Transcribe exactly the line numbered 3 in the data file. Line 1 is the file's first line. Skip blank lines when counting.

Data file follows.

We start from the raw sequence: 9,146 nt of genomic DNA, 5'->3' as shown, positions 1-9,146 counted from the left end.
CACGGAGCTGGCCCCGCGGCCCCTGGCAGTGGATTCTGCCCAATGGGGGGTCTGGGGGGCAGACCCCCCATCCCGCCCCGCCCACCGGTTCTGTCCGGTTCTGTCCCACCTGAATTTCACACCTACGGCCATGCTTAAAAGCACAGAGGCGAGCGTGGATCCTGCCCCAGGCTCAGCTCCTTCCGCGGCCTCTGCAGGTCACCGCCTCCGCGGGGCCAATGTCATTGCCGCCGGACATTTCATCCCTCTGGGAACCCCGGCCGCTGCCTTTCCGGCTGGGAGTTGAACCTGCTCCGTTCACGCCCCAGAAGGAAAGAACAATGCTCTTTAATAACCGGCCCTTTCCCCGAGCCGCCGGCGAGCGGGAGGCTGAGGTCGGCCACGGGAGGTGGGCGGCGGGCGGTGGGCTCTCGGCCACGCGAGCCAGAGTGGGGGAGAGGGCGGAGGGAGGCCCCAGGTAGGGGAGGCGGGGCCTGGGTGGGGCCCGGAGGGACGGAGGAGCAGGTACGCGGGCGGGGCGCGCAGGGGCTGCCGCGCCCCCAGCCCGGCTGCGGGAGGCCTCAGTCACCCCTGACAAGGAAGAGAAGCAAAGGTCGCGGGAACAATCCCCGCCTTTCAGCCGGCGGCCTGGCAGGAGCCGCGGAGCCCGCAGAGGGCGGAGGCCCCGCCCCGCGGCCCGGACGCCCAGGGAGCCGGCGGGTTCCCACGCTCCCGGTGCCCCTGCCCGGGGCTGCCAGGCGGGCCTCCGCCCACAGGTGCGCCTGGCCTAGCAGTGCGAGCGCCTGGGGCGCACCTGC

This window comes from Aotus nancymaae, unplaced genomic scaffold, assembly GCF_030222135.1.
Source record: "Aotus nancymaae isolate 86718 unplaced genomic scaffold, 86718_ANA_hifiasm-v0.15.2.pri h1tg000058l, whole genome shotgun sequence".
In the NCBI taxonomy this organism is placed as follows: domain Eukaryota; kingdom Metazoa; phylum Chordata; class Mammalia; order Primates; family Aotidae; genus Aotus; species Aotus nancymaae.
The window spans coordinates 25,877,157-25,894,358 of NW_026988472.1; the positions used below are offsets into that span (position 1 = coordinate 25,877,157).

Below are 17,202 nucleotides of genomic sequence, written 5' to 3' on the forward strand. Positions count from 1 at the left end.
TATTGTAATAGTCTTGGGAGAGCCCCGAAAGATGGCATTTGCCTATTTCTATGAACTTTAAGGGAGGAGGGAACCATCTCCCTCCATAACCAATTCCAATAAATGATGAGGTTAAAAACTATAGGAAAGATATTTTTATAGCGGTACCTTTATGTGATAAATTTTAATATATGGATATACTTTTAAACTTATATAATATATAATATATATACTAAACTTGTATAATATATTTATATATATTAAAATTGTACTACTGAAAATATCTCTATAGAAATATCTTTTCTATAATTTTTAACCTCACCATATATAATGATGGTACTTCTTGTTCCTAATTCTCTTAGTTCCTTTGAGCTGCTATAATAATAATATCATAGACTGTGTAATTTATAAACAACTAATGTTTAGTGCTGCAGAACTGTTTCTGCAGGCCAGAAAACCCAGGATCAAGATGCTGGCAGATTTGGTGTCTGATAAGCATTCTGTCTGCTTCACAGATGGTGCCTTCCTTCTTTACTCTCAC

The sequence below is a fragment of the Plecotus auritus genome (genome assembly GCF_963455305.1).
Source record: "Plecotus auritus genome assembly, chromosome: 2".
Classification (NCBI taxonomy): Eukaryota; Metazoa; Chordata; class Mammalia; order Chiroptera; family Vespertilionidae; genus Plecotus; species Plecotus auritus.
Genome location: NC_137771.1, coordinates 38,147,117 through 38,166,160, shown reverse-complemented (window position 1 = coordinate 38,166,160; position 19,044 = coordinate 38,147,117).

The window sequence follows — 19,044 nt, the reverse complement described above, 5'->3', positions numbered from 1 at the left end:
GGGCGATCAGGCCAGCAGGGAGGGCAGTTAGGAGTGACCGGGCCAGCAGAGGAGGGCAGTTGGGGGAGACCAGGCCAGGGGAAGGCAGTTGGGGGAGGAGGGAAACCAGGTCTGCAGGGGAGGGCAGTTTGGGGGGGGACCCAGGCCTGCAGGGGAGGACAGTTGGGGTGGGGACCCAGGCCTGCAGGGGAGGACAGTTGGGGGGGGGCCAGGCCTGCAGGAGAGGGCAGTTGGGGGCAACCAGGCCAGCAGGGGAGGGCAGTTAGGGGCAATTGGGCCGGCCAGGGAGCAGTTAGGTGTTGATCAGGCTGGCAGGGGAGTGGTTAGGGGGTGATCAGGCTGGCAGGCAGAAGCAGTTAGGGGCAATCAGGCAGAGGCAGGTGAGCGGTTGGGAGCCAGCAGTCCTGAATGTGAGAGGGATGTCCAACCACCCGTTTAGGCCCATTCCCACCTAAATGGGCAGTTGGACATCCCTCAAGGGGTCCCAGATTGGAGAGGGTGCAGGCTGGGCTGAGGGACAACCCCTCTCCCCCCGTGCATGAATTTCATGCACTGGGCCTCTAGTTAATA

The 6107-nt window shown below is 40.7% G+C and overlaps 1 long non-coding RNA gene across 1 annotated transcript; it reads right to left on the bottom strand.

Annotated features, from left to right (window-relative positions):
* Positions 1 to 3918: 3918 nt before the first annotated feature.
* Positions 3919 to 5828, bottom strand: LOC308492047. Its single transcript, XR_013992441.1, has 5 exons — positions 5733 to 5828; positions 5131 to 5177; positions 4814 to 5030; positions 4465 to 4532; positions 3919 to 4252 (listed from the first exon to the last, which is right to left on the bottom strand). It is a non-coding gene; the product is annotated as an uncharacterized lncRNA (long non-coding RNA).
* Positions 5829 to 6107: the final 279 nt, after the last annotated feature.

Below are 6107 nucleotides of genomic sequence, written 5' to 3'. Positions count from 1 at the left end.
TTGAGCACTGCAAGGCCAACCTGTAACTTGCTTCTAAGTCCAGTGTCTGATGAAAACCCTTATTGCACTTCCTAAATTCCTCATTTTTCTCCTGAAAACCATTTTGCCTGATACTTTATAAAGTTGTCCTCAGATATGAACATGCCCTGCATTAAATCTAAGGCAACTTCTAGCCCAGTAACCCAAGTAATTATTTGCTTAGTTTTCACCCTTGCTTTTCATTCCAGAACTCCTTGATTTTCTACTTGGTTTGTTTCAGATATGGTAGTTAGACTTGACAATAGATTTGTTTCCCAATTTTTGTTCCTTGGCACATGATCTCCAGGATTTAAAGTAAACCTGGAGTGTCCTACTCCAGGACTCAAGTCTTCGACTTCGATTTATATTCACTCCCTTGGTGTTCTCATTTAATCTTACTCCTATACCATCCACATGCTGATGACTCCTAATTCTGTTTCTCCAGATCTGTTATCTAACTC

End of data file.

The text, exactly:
This window comes from Aotus nancymaae, unplaced genomic scaffold, assembly GCF_030222135.1.